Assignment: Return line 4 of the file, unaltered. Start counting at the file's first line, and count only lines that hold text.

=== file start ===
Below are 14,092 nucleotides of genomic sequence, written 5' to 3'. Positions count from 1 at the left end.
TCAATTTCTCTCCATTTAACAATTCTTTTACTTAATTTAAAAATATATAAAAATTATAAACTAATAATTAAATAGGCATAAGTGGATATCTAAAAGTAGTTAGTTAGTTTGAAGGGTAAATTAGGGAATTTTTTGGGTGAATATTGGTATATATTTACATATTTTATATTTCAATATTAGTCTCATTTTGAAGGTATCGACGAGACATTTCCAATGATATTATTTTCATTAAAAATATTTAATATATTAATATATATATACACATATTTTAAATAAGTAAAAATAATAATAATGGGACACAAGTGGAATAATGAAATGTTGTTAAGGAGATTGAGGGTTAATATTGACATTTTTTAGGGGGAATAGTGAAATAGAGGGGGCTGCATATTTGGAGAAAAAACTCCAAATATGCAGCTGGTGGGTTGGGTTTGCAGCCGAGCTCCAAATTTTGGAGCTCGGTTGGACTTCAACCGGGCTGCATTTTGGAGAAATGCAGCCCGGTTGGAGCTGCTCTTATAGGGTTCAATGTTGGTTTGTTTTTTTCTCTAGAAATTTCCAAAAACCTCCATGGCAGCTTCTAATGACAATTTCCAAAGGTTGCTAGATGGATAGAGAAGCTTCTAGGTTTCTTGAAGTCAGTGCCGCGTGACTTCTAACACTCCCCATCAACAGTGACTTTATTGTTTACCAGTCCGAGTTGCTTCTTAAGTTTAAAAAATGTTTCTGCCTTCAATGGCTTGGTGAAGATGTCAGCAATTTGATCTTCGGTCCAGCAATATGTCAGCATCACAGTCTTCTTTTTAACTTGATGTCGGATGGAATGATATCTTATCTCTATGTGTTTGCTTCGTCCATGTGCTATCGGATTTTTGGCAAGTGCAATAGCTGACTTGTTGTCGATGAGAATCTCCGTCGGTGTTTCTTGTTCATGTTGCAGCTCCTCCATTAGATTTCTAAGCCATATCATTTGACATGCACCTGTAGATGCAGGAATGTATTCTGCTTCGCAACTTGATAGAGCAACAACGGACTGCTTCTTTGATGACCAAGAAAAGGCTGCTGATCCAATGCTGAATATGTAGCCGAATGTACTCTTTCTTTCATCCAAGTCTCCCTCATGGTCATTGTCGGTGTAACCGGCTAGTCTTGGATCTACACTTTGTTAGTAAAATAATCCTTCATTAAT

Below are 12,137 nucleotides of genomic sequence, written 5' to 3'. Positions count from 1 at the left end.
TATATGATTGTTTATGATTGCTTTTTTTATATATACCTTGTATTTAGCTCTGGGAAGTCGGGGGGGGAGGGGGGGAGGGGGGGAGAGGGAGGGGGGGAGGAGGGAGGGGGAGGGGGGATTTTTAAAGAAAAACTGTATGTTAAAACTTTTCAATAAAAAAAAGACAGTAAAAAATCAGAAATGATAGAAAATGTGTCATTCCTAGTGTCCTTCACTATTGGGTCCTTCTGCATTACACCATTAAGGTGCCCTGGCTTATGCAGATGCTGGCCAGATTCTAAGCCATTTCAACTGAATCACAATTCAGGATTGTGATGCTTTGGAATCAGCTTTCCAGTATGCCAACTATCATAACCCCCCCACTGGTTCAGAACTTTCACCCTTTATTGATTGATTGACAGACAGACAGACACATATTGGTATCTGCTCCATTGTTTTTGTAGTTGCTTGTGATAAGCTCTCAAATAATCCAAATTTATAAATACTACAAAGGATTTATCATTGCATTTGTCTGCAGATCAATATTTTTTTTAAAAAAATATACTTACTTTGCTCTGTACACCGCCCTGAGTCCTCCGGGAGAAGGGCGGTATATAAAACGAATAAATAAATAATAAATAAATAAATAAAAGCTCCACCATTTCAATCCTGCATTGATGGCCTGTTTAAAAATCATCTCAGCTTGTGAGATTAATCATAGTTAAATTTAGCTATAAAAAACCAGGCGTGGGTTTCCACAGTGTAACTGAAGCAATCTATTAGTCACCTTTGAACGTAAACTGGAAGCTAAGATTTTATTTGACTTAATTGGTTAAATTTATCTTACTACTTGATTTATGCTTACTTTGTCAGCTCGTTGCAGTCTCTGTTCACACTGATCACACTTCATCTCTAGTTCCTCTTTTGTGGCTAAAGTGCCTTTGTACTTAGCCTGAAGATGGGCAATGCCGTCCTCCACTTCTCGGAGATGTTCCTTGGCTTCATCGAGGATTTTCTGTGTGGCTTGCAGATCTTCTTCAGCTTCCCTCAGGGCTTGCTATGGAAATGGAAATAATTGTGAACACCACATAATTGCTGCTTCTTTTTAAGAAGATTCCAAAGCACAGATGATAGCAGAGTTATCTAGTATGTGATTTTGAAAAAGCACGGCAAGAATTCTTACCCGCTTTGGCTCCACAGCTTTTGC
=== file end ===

TATATGATTGTTTATGATTGCTTTTTTTATATATACCTTGTATTTAGCTCTGGGAAGTCGGGGGGGGAGGGGGGGAGGGGGGGAGAGGGAGGGGGGGAGGAGGGAGGGGGAGGGGGGATTTTTAAAGAAAAACTGTATGTTAAAACTTTTCAATAAAAAAAAGACAGTAAAAAATCAGAAATGATAGAAAATGTGTCATTCCTAGTGTCCTTCACTATTGGGTCCTTCTGCATTACACCATTAAGGTGCCCTGGCTTATGCAGATGCTGGCCAGATTCTAAGCCATTTCAACTGAATCACAATTCAGGATTGTGATGCTTTGGAATCAGCTTTCCAGTATGCCAACTATCATAACCCCCCCACTGGTTCAGAACTTTCACCCTTTATTGATTGATTGACAGACAGACAGACACATATTGGTATCTGCTCCATTGTTTTTGTAGTTGCTTGTGATAAGCTCTCAAATAATCCAAATTTATAAATACTACAAAGGATTTATCATTGCATTTGTCTGCAGATCAATATTTTTTTTAAAAAAATATACTTACTTTGCTCTGTACACCGCCCTGAGTCCTCCGGGAGAAGGGCGGTATATAAAACGAATAAATAAATAATAAATAAATAAATAAAAGCTCCACCATTTCAATCCTGCATTGATGGCCTGTTTAAAAATCATCTCAGCTTGTGAGATTAATCATAGTTAAATTTAGCTATAAAAAACCAGGCGTGGGTTTCCACAGTGTAACTGAAGCAATCTATTAGTCACCTTTGAACGTAAACTGGAAGCTAAGATTTTATTTGACTTAATTGGTTAAATTTATCTTACTACTTGATTTATGCTTACTTTGTCAGCTCGTTGCAGTCTCTGTTCACACTGATCACACTTCATCTCTAGTTCCTCTTTTGTGGCTAAAGTGCCTTTGTACTTAGCCTGAAGATGGGCAATGCCGTCCTCCACTTCTCGGAGATGTTCCTTGGCTTCATCGAGGATTTTCTGTGTGGCTTGCAGATCTTCTTCAGCTTCCCTCAGGGCTTGCTATGGAAATGGAAATAATTGTGAACACCACATAATTGCTGCTTCTTTTTAAGAAGATTCCAAAGCACAGATGATAGCAGAGTTATCTAGTATGTGATTTTGAAAAAGCACGGCAAGAATTCTTACCCGCTTTGGCTCCACAGCTTTTGC